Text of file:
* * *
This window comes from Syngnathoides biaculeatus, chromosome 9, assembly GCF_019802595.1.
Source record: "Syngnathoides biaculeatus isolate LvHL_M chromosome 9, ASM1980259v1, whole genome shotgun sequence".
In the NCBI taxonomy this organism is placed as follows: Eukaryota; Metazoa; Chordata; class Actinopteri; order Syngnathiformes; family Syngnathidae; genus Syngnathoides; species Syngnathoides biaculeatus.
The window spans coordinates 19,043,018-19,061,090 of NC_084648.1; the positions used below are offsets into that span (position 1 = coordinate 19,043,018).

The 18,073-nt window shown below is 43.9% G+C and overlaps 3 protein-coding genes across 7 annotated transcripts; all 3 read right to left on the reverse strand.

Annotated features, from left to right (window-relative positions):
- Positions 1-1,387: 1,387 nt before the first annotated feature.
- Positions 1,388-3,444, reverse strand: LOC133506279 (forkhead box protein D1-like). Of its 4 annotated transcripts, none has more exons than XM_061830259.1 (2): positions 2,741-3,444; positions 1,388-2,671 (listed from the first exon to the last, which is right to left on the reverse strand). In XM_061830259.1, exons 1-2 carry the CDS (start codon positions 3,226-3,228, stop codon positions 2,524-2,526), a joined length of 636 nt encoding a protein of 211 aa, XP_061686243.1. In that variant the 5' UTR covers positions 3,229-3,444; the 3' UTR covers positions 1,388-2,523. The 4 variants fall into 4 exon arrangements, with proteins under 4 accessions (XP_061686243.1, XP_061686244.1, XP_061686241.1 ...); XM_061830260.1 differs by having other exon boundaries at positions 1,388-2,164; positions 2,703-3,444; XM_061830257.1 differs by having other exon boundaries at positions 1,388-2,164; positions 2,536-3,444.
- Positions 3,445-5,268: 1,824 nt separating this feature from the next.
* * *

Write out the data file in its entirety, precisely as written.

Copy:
This window comes from Syngnathoides biaculeatus, chromosome 9, assembly GCF_019802595.1.
Source record: "Syngnathoides biaculeatus isolate LvHL_M chromosome 9, ASM1980259v1, whole genome shotgun sequence".
In the NCBI taxonomy this organism is placed as follows: Eukaryota; Metazoa; Chordata; class Actinopteri; order Syngnathiformes; family Syngnathidae; genus Syngnathoides; species Syngnathoides biaculeatus.
The window spans coordinates 19,043,018-19,061,090 of NC_084648.1; the positions used below are offsets into that span (position 1 = coordinate 19,043,018).

The 18,073-nt window shown below is 43.9% G+C and overlaps 3 protein-coding genes across 7 annotated transcripts; all 3 read right to left on the reverse strand.

Annotated features, from left to right (window-relative positions):
- Positions 1-1,387: 1,387 nt before the first annotated feature.
- Positions 1,388-3,444, reverse strand: LOC133506279 (forkhead box protein D1-like). Of its 4 annotated transcripts, none has more exons than XM_061830259.1 (2): positions 2,741-3,444; positions 1,388-2,671 (listed from the first exon to the last, which is right to left on the reverse strand). In XM_061830259.1, exons 1-2 carry the CDS (start codon positions 3,226-3,228, stop codon positions 2,524-2,526), a joined length of 636 nt encoding a protein of 211 aa, XP_061686243.1. In that variant the 5' UTR covers positions 3,229-3,444; the 3' UTR covers positions 1,388-2,523. The 4 variants fall into 4 exon arrangements, with proteins under 4 accessions (XP_061686243.1, XP_061686244.1, XP_061686241.1 ...); XM_061830260.1 differs by having other exon boundaries at positions 1,388-2,164; positions 2,703-3,444; XM_061830257.1 differs by having other exon boundaries at positions 1,388-2,164; positions 2,536-3,444.
- Positions 3,445-5,268: 1,824 nt separating this feature from the next.